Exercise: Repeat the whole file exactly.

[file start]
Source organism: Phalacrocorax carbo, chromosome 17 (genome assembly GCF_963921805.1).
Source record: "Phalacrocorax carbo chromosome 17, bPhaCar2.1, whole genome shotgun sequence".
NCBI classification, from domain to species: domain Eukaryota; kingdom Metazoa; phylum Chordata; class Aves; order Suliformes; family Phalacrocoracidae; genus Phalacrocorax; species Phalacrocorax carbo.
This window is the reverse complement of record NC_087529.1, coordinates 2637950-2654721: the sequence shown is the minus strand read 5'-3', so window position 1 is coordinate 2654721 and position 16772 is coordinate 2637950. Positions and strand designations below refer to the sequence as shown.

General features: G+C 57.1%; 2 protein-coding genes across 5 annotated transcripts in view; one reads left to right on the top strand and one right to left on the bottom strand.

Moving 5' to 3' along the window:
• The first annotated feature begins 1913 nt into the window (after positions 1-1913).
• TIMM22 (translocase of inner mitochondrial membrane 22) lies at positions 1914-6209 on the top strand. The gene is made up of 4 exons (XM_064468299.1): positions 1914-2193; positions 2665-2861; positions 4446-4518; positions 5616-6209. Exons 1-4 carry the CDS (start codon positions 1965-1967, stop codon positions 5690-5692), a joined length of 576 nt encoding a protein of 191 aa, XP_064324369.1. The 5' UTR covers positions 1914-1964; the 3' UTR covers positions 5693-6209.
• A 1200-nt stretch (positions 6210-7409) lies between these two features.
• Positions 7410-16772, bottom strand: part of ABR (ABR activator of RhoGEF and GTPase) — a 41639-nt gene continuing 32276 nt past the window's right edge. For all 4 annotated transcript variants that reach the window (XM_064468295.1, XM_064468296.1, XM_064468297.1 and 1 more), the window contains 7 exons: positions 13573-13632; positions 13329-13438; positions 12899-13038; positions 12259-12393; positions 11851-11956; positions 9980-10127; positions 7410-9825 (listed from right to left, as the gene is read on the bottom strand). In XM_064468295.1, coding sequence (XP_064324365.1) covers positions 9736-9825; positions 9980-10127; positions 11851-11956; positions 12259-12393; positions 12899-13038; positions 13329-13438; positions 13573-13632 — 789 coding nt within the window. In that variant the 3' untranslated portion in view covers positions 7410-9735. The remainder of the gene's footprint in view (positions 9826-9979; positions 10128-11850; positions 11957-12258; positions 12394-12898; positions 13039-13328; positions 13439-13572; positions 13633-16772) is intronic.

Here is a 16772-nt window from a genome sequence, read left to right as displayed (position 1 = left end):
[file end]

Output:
Source organism: Phalacrocorax carbo, chromosome 17 (genome assembly GCF_963921805.1).
Source record: "Phalacrocorax carbo chromosome 17, bPhaCar2.1, whole genome shotgun sequence".
NCBI classification, from domain to species: domain Eukaryota; kingdom Metazoa; phylum Chordata; class Aves; order Suliformes; family Phalacrocoracidae; genus Phalacrocorax; species Phalacrocorax carbo.
This window is the reverse complement of record NC_087529.1, coordinates 2637950-2654721: the sequence shown is the minus strand read 5'-3', so window position 1 is coordinate 2654721 and position 16772 is coordinate 2637950. Positions and strand designations below refer to the sequence as shown.

General features: G+C 57.1%; 2 protein-coding genes across 5 annotated transcripts in view; one reads left to right on the top strand and one right to left on the bottom strand.

Moving 5' to 3' along the window:
• The first annotated feature begins 1913 nt into the window (after positions 1-1913).
• TIMM22 (translocase of inner mitochondrial membrane 22) lies at positions 1914-6209 on the top strand. The gene is made up of 4 exons (XM_064468299.1): positions 1914-2193; positions 2665-2861; positions 4446-4518; positions 5616-6209. Exons 1-4 carry the CDS (start codon positions 1965-1967, stop codon positions 5690-5692), a joined length of 576 nt encoding a protein of 191 aa, XP_064324369.1. The 5' UTR covers positions 1914-1964; the 3' UTR covers positions 5693-6209.
• A 1200-nt stretch (positions 6210-7409) lies between these two features.
• Positions 7410-16772, bottom strand: part of ABR (ABR activator of RhoGEF and GTPase) — a 41639-nt gene continuing 32276 nt past the window's right edge. For all 4 annotated transcript variants that reach the window (XM_064468295.1, XM_064468296.1, XM_064468297.1 and 1 more), the window contains 7 exons: positions 13573-13632; positions 13329-13438; positions 12899-13038; positions 12259-12393; positions 11851-11956; positions 9980-10127; positions 7410-9825 (listed from right to left, as the gene is read on the bottom strand). In XM_064468295.1, coding sequence (XP_064324365.1) covers positions 9736-9825; positions 9980-10127; positions 11851-11956; positions 12259-12393; positions 12899-13038; positions 13329-13438; positions 13573-13632 — 789 coding nt within the window. In that variant the 3' untranslated portion in view covers positions 7410-9735. The remainder of the gene's footprint in view (positions 9826-9979; positions 10128-11850; positions 11957-12258; positions 12394-12898; positions 13039-13328; positions 13439-13572; positions 13633-16772) is intronic.

Here is a 16772-nt window from a genome sequence, read left to right as displayed (position 1 = left end):